The Way I See It: Why Thankfulness and Selfishness Go Hand in Hand

12/31/2008 05:12 am ET | Updated Nov 17, 2011

Last week, I wrote about the benefits of selfishness, especially to those of us who are people pleasers. I had no way to predict the flood of responses I received from women expressing their gratitude that someone was giving them permission to take care of themselves FIRST. Here's what Jessica from Texas had to say on the matter:

"I have to say I am thrilled to be coming to the end of the year - it seems like there are a lot of days off, etc. And I would like to think that I have crafted my holidays to meet more of my needs than my imaginary obligations these days, and it most certainly didn't used to be like that. I remember spending hours, days on hand-crafted gifts for all of my family members and then been totally shocked when I got something incredibly impersonal in return. I once got a hair chamois from my cousin - you do not want to know. Now my family goes gift less, except for the children, and I informed my husband last night that over the holidays we would all be making sandwiches for my synagogue's sandwich drive and serving them at a homeless shelter. Including him. Because the children need to see the adults in their lives doing these things. In years past we would adopt a family and buy them toys, but you know what? I would rather serve food to homeless people because even buying other kids toys seems a little materialistic to me this year. This is probably way more than you wanted to know, but my point is, I love the fact that being "Selfish" can actually evolve into being more "selfless" since my selfish self actually wants to do things for others this holiday! So there!"

Here's what Amy from Florida said:

"Such an important reminder in a season when SO much obligation comes up. I would love to receive the needs list if you can send it. PS if anyone ever calls me selfish, I smile and say thank you! It sure has taken practice to become more full of self!"

Now having shared all of that, I'd like to now focus on the Jessica's experience that having taken care of her own needs; she had the desire and the energy to focus on doing things for others this season. Let's talk about the importance of volunteering our time. I think it's wonderful and admirable if you are generously giving money to the myriad of charities and non-profits that need it. They couldn't do their work without money. But if you're looking for the ultimate "feel good" experience, there is nothing more potent than volunteering yourself to a worthy cause.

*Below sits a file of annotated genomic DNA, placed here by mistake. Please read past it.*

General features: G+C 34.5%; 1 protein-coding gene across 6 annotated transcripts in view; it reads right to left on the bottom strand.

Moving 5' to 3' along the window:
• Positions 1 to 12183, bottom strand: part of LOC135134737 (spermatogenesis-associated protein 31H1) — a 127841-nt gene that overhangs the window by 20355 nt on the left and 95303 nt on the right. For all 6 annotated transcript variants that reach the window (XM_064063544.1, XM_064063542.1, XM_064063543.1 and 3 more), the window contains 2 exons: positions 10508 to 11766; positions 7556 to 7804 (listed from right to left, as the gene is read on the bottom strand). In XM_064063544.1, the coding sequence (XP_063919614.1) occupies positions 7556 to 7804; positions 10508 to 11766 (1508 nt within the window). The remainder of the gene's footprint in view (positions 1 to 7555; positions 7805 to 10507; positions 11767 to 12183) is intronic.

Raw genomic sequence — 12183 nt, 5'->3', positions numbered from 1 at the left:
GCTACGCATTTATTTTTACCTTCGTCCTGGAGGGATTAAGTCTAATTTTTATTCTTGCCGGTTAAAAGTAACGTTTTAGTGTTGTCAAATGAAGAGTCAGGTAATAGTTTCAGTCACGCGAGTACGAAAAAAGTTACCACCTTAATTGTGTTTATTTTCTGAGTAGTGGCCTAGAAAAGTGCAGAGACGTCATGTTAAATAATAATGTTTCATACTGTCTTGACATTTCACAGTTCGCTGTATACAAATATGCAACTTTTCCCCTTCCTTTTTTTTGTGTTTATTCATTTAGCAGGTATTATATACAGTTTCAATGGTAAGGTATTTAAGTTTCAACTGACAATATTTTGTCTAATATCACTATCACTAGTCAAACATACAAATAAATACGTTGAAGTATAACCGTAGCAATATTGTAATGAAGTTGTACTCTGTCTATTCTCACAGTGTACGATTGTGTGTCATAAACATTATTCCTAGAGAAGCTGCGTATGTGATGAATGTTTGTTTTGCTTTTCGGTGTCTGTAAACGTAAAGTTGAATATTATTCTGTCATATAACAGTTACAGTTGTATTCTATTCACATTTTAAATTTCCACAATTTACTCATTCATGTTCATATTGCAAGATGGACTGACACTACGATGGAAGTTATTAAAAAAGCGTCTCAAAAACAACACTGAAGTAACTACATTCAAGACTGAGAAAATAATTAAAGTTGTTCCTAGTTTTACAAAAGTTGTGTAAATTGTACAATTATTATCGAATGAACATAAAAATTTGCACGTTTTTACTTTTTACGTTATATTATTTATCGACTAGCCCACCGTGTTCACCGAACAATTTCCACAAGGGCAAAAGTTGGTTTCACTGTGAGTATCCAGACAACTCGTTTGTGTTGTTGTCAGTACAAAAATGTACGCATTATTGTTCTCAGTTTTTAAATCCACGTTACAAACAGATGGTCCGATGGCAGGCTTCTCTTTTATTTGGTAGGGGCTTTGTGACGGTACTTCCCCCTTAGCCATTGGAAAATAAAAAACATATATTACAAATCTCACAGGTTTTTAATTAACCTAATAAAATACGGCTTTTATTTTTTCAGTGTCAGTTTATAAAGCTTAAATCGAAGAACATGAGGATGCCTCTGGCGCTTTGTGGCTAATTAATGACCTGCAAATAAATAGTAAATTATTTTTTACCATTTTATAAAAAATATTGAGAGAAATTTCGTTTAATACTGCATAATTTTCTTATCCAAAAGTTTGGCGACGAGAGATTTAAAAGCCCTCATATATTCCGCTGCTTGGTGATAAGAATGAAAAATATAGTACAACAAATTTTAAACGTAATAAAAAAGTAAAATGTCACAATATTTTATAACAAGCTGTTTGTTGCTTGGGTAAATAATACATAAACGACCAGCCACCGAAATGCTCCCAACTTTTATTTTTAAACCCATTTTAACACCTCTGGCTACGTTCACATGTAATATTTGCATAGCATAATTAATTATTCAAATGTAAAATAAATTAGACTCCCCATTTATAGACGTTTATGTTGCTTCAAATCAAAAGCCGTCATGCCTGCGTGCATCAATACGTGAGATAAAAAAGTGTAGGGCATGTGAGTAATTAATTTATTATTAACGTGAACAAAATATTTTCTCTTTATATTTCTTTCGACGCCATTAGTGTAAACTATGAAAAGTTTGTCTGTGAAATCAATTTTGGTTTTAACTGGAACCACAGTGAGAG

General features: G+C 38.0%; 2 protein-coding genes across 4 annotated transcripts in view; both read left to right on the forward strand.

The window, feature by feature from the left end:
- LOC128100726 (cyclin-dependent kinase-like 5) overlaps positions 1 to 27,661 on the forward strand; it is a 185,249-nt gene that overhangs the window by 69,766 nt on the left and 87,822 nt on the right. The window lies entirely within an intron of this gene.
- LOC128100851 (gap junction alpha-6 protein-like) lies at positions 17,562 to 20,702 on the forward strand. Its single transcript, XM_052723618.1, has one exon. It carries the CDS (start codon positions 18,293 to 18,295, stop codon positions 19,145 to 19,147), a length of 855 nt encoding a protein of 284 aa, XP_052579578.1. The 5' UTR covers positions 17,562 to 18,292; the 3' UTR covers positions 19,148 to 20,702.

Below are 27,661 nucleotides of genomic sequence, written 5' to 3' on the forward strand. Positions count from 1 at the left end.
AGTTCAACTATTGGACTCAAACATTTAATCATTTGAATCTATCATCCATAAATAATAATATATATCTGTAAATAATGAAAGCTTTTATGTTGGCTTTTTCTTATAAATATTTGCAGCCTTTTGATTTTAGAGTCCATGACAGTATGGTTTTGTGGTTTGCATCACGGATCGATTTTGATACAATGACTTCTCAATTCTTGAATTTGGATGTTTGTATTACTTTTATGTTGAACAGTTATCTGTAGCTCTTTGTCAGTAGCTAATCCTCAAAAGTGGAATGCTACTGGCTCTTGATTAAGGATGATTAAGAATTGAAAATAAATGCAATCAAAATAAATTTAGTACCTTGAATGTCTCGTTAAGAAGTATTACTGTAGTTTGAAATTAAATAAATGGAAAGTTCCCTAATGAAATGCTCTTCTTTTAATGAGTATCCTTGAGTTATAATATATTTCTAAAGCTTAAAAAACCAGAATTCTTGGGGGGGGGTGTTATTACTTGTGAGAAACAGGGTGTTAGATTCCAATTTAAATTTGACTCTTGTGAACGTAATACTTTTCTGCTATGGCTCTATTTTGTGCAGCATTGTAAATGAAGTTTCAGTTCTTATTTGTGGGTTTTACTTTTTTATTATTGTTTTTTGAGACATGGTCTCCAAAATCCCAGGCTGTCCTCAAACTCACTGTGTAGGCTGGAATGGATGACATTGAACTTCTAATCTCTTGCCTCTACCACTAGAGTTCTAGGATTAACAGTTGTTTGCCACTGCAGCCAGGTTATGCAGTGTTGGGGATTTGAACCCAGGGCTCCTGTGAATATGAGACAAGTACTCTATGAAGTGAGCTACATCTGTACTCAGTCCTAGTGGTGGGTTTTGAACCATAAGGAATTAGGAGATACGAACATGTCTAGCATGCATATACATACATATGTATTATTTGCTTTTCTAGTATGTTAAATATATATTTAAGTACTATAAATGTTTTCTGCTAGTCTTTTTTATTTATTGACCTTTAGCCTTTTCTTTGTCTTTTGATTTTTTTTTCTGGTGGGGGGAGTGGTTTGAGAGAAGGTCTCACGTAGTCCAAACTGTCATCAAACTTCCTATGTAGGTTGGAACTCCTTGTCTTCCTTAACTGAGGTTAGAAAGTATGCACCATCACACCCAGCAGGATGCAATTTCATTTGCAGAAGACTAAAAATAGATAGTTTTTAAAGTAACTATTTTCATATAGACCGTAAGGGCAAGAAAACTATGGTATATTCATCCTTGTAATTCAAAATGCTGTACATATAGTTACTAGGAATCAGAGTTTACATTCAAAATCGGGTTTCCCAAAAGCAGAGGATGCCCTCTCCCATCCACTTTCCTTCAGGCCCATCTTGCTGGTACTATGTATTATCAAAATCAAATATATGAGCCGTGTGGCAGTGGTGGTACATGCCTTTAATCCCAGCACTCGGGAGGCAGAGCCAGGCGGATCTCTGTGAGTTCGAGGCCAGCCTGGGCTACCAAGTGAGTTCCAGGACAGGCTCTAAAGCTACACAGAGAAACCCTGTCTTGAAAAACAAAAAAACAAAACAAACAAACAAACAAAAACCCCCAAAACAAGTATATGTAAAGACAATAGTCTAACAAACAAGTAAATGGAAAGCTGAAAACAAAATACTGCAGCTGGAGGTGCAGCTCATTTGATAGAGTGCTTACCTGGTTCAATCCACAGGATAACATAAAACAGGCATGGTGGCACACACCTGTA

My personal experience is all I have to base this on. For much of my life I have battled depression, and for much of my life I have volunteered to help those that I felt were less fortunate than me. Even in my times of deepest sorrow, volunteering has given me the perspective that I needed to go on. Additionally, it added to my self-respect which was critical at a time when I felt I wasn't worth very much. I once heard it said that self-esteem comes from doing "esteem-able " things. I wholeheartedly agree with that.

If you are one of the millions that doesn't have the ideal family, or the job or relationship of your dreams, please do not despair. Getting "out of yourself" by helping someone else can give you an immeasurable sense of connectedness and gratitude. Case in point: Every year my partner and I load up the Harley with toys and ride on over to the Glendale Harley dealer where we are met with hundreds of other biker enthusiasts. From there we all ride over to skid row downtown where we unload thousands of toys for the children living in the shelters there. Picture the toughest "biker dude" you can imagine with a little girl's bike, pink tassels on the handle bars, flowered seat and pretty pink basket, bungee-corded to the back of his hog! I'm not joking. It happens every year. Teddy bears of all shapes and sizes strapped to the front of the bikes diligently guide their drivers to the awaiting children. It's a sight to see. Then we spend hours handing out the precious cargo to chubby little hands and the sparkling eyes of the children, while their grateful parents help them make their choices. Okay, I'm getting a little teary just writing this!

This morning I came across an article about an amazing 11-year old boy named Brenden Foster. For those of you who don't know the story, Brenden had been told he was dying of Leukemia. On the way home from one of his clinic visits, he spotted a large group of homeless people. He said "I thought I should just do something", but he was too weak to do it alone. So he and others started a food drive in his town and the story caught on so that many more towns and cities have since gotten involved. Brenden's one wish in his remaining days was to help others that needed helping. My Lord, what an inspiration! Brenden died last Friday, but his legacy lives on. Sorry, tearful again.

The way I see it is this boy is an inspiration to us all, no matter how much time left we have, no matter how much or how little money we have, we ALL have the choice to give of ourselves in making this crazy, wonderful, broken-down world a much better place. Try it this season. You'll be very glad you did, and from a selfish point of view, you'll get back so much more than you gave.